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How Your Personal Cannabis Info is Stored Depends on Where You Are

March 2, 2018


In states with regulated cannabis markets, marijuana shoppers might enjoy less privacy than many would hope for if the feds ever decided to crack down on dispensaries. With U.S. Attorney General Jeff Sessions’ rescission of the Cole Memo, state industries face the concern that federal prosecutors will start enforcing cannabis regulations. The consumption, possession, cultivation, sale and distribution of cannabis is still illegal at the federal level. Just how much personal information is shared varies from state to state and even city to city.


States collect personal information in different ways


At your average California dispensary, residents must present their ID to prove they’re over the age of 21. Medical marijuana patients must also present their doctor’s recommendation.


Dispensaries will often photocopy these documents for their records or have visitors directly enter their information into a digital system — all while a security camera looks on.


This type of detailed record keeping is often required by law; the extent of which is determined by the state agencies that create the recordkeeping rules. Often, this data is intended to measure the success of a program and ensure compliance with its regulations. Most often, regulatory agencies require data be taken at the point of sale, the results of which are reported in numbers and statistics — not individual purchasing information.


Colorado law mandates that recreational dispensaries keep recorded footage for 40 days and allow state officials to inspect it as they please. In the event of a raid, these records could be confiscated and used as evidence.


Arkansas is another medically legal state that’s strict with its reporting requirements. Dispensaries are banned from using promotion and marketing materials and are required to treat patient information as confidential medical records. In Oregon and Alaska, however, dispensaries simply take a look at a customers’ ID to confirm they’re of legal age. Customers are free to wander inside the shop without offering any personal information, though they still have the option to sign up for the store’s email list and receive promotional discounts.


Do medical patients enjoy any federal protections?


HIPAA protects patients’ medical information when they receive a medical marijuana recommendation, but dispensaries and delivery services aren’t obligated to treat patient and customer information with the same discretion.


Tamar Todd of the Drug Policy Alliance said the threat of a Federal crackdown on individuals is minimal. Additionally, the Rohrabacher-Farr amendment — called Rohrabacher-Blumenauer following the retirement of Senator Farr who originally co-authored the bill — prohibits the DOJ from prosecuting those who comply with state medical marijuana laws. These protections stick around so long as Congress chooses to renew the amendment every fiscal year. Thanks to bipartisan support, the amendment was reauthorized on Feb. 8.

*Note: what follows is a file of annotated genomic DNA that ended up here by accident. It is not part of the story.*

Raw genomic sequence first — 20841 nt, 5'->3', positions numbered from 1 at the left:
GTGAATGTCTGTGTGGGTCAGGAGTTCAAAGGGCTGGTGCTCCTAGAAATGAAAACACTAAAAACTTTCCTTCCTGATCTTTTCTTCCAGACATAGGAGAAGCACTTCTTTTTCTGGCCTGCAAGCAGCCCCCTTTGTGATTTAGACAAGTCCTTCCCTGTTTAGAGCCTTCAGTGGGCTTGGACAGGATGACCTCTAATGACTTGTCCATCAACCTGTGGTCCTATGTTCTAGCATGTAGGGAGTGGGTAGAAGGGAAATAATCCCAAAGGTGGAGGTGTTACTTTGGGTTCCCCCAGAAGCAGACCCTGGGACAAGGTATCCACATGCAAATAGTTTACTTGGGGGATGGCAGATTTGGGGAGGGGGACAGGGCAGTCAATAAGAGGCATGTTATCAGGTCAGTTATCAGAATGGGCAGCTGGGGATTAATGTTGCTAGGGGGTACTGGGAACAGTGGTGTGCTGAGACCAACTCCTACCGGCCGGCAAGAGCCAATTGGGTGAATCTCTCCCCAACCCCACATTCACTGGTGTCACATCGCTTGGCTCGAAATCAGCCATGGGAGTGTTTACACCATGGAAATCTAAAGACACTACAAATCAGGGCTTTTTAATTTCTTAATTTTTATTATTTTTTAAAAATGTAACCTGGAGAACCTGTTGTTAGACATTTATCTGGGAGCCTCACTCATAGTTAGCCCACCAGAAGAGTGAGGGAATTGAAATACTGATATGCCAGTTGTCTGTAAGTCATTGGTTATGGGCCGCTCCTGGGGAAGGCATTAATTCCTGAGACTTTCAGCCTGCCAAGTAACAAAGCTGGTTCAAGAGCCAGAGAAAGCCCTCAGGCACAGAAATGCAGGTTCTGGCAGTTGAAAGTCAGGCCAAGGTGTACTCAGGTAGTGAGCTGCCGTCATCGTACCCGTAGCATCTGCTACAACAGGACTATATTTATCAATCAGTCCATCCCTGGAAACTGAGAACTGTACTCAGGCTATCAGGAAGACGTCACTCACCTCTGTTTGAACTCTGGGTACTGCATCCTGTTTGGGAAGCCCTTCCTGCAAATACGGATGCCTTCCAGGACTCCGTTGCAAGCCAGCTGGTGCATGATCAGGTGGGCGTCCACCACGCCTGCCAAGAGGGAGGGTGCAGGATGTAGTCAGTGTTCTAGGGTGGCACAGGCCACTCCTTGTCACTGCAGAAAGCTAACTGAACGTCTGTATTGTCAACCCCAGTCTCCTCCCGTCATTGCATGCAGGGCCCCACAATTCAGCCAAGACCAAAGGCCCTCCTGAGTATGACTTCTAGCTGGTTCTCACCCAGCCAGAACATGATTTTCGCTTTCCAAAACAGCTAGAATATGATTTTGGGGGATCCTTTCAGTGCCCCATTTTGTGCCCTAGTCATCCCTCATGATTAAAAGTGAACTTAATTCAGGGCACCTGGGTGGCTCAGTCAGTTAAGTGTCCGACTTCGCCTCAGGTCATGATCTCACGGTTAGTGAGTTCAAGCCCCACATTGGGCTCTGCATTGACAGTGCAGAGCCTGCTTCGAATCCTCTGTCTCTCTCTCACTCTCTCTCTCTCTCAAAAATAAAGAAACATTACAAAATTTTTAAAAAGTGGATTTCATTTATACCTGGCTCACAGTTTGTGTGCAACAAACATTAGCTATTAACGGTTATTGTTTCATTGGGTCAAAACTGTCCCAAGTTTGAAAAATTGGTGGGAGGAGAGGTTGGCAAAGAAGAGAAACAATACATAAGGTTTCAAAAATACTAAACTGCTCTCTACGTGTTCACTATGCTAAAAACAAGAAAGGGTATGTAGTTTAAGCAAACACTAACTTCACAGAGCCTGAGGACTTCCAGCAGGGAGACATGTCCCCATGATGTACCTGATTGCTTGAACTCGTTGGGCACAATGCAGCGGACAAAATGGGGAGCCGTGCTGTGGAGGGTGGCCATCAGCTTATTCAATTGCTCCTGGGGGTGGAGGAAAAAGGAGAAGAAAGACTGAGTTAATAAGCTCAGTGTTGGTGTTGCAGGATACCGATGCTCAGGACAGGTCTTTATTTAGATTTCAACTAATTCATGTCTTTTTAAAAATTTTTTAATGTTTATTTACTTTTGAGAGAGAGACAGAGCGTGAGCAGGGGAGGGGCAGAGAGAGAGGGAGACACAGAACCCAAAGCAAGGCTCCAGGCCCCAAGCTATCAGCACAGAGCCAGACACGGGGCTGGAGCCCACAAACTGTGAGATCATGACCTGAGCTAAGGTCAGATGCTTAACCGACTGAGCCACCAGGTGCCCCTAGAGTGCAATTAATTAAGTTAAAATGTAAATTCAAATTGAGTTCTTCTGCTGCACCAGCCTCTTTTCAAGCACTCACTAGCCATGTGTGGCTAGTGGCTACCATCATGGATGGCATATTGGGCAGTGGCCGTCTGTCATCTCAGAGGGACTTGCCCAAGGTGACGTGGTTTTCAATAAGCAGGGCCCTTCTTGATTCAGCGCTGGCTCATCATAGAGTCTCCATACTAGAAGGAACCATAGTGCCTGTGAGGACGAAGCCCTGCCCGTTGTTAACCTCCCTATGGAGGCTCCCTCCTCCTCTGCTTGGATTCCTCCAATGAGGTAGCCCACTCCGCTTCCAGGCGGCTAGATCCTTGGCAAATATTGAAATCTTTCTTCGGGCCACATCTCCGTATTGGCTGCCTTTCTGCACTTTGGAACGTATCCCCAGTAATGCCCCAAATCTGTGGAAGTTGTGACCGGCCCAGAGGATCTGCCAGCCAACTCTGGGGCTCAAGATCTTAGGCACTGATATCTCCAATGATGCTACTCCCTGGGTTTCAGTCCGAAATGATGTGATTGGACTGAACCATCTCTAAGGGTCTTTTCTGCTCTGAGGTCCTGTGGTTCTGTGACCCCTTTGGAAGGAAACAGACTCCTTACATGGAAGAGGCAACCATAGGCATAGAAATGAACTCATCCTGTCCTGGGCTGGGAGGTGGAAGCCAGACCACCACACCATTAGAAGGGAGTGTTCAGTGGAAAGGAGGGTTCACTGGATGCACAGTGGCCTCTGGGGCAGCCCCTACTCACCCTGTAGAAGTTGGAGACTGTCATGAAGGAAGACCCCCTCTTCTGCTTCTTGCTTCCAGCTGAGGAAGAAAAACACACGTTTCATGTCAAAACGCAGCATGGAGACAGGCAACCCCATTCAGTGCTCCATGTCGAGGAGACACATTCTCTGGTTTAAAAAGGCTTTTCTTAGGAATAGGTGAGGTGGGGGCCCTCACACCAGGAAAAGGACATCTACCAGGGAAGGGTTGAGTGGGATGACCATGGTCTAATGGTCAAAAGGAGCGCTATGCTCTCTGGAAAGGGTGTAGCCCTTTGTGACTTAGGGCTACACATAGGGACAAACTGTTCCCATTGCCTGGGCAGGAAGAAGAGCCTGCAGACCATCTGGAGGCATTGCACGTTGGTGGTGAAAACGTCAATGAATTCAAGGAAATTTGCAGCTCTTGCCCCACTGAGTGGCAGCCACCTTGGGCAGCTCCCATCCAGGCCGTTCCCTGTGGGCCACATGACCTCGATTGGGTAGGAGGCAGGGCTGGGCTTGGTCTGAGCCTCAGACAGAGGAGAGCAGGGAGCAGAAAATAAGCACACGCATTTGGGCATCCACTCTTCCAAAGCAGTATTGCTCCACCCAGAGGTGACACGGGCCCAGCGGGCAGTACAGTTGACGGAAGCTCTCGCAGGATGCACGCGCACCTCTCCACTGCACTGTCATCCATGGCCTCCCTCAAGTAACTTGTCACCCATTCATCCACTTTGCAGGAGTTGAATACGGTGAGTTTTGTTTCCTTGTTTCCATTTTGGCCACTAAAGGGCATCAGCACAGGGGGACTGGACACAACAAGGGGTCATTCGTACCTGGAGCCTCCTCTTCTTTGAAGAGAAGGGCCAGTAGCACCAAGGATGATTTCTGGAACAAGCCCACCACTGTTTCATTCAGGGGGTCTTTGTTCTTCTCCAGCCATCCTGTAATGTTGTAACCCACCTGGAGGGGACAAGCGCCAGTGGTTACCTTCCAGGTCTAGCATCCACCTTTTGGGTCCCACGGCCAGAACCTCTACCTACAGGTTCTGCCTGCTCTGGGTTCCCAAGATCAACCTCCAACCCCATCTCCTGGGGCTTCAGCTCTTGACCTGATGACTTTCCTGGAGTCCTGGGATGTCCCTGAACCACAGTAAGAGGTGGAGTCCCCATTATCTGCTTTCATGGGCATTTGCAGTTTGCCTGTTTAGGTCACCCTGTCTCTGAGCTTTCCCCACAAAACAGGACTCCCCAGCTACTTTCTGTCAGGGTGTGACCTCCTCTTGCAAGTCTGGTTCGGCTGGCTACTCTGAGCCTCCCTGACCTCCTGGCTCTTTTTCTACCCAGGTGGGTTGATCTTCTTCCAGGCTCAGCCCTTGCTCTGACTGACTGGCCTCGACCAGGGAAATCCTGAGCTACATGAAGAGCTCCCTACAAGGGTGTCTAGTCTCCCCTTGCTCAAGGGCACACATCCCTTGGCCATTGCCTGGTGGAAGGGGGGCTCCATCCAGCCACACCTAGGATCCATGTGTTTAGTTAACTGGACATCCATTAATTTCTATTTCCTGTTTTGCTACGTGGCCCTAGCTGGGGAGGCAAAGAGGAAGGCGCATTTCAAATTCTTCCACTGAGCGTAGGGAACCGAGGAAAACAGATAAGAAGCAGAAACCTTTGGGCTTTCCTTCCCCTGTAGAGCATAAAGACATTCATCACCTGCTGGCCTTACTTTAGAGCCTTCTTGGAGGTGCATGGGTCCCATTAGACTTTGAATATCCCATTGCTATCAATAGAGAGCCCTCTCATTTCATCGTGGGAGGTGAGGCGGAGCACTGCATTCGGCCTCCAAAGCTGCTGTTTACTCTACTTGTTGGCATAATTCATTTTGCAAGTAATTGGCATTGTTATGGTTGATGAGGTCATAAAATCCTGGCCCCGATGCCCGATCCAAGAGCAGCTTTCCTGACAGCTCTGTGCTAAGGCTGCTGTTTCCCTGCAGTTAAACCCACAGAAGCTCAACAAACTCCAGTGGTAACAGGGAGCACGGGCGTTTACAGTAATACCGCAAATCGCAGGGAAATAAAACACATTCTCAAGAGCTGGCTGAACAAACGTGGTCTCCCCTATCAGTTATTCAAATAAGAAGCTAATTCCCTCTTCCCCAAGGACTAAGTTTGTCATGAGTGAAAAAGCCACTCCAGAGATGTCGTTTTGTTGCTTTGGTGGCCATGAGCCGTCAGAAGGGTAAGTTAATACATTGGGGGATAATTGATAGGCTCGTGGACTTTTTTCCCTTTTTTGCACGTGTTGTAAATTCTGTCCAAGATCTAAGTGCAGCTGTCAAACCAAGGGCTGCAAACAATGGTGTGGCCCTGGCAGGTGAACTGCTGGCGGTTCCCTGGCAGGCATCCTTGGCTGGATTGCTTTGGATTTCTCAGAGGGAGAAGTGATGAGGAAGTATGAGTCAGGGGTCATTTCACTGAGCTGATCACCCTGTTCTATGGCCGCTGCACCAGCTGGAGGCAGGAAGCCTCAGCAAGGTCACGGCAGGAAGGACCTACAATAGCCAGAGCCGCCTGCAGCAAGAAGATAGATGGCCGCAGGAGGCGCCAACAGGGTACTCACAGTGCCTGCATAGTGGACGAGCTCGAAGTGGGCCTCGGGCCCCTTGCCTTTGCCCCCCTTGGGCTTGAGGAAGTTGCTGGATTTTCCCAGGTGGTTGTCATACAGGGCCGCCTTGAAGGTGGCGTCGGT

No such federal-level policy exists to protect recreational users. It’s up to state regulatory measures to protect the average consumer’s privacy from both federal crackdowns and incursion by other interested parties. Some individual states have taken steps to protect customers’ personal information.


How are states protecting recreational users?


In April 2017, Oregon passed a law prohibiting dispensaries from keeping or sharing customer information. Oregon lawmakers passed the measure citing fears that the Trump administration would crack down on cannabis consumers. Similar laws exist in Alaska, Colorado and Washington. Twenty five states with medical cannabis regulatory frameworks still lack such protections, some of which are also recreational states.


Marijuana policy experts are skeptical that the federal authorities would spend the time and resources to target individual cannabis customers.


“It’s very, very unlikely that there’s going to be targeting of individual customers. Many, many other targets would come first,” Todd told Politifact.

 This article was originally published on Marijuana.com


About Shanti Ryle: Shanti Ryle is a professional writer and media producer with her Bachelor’s of Fine Arts in Theatre from Southern Oregon University. With years of copy and media production experience, Shanti is passionate about telling humanity’s essential stories. From cannabis to podcasts, she’s developed content for Marijuana.com, Wayland Productions, Stride Search, and several freelance publications.

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